A sealing vessel moves along the edge of an icefield in the Gulf of St. Lawrence searching for animals to hunt in this file photo taken a few years ago from a helicopter chartered by the International Fund for Animal Welfare.. James McLeod,The Telegram file photo

We have an exploding seal population, our crab and shrimp stocks are declining at a fast rate, our caplin are at an all-time low and our cod stocks are not developing as fast as they should.

The anti-sealing groups are condemning our seal hunt and one of their reasons is that we are not fully utilizing the animal, but let’s face facts — there is nothing that we can do to satisfy them as long as the bleeding hearts are funding them. There is no difference in killing a seal than in killing a pig, cow, sheep, chicken or any other animal.

The last 20 years we have been searching for a market for seal skins, fat, meat and organs. A small company established in Fleur de Lys has finally found that market and had that order partly filled when, lo and behold, what does the federal Department of Fisheries do? They shut down the hunt.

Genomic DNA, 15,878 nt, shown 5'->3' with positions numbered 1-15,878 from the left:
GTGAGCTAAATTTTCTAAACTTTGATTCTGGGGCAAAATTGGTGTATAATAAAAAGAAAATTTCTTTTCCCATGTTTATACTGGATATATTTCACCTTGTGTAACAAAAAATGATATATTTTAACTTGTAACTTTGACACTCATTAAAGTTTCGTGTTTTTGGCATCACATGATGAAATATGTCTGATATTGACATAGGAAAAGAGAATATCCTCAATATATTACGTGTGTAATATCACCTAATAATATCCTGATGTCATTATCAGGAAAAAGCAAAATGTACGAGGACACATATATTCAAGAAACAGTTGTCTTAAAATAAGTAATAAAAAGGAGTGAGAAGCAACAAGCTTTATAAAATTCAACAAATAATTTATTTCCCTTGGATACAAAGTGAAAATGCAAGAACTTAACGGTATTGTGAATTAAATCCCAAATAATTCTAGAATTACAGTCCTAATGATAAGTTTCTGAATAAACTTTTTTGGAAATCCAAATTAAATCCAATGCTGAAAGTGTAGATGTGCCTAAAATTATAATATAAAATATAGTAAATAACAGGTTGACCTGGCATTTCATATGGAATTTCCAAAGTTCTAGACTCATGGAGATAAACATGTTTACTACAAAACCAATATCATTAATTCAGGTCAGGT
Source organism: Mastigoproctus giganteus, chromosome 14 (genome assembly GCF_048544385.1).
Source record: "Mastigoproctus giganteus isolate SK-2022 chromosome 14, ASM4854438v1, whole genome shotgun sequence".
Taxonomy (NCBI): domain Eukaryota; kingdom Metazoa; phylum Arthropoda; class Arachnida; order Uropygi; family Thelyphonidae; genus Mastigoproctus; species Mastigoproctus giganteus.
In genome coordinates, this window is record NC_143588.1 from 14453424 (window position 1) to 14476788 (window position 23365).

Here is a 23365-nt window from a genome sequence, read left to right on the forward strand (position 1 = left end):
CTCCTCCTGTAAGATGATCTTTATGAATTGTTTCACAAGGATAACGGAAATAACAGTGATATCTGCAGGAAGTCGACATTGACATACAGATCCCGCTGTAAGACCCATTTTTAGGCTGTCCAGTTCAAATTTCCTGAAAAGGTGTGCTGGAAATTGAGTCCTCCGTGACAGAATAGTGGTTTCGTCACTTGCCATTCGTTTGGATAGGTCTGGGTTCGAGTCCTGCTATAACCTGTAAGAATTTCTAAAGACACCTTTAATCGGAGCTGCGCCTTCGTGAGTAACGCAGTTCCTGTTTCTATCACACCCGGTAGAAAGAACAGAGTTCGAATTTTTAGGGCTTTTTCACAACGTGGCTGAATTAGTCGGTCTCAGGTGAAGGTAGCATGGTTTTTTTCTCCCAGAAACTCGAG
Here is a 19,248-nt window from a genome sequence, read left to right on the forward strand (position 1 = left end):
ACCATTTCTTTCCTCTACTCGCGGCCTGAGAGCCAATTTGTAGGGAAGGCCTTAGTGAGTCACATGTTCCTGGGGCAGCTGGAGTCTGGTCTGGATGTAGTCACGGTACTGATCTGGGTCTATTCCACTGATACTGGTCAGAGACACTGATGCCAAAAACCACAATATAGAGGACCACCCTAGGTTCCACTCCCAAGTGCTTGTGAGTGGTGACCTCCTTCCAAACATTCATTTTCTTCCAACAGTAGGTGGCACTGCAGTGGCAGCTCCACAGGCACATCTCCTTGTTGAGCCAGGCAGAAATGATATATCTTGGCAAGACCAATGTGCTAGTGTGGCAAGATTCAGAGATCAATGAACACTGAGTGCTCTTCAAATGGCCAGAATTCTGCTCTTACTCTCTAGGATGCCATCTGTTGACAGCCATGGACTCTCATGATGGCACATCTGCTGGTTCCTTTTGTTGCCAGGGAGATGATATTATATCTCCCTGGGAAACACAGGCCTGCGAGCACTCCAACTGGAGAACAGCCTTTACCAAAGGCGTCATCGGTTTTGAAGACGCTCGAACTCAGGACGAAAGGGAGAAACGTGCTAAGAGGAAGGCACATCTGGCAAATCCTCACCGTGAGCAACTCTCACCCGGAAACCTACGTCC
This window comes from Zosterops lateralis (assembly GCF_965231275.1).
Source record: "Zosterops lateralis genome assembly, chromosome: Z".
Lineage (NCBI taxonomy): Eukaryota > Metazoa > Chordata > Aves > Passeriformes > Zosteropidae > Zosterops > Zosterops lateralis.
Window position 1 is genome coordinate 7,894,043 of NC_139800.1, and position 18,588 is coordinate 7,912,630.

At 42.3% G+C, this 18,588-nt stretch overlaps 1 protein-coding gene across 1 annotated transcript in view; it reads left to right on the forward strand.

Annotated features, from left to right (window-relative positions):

A few more days of harvesting older seals when they are at their prime could have filled that order, and could have led to many more if well received by this new market.

I have always said that DFO is more concerned with the anti-sealing groups than they are with what’s happening in the ocean and the rural communities around the coast of Newfoundland and Labrador.

Where are our politicians? It’s time for them to start earning their money.

We have upset the balance of nature in the Atlantic Ocean and we have to work together to regain that balance.

So far, I have seen the complete opposite.

Capt. Wilfred Bartlett, retired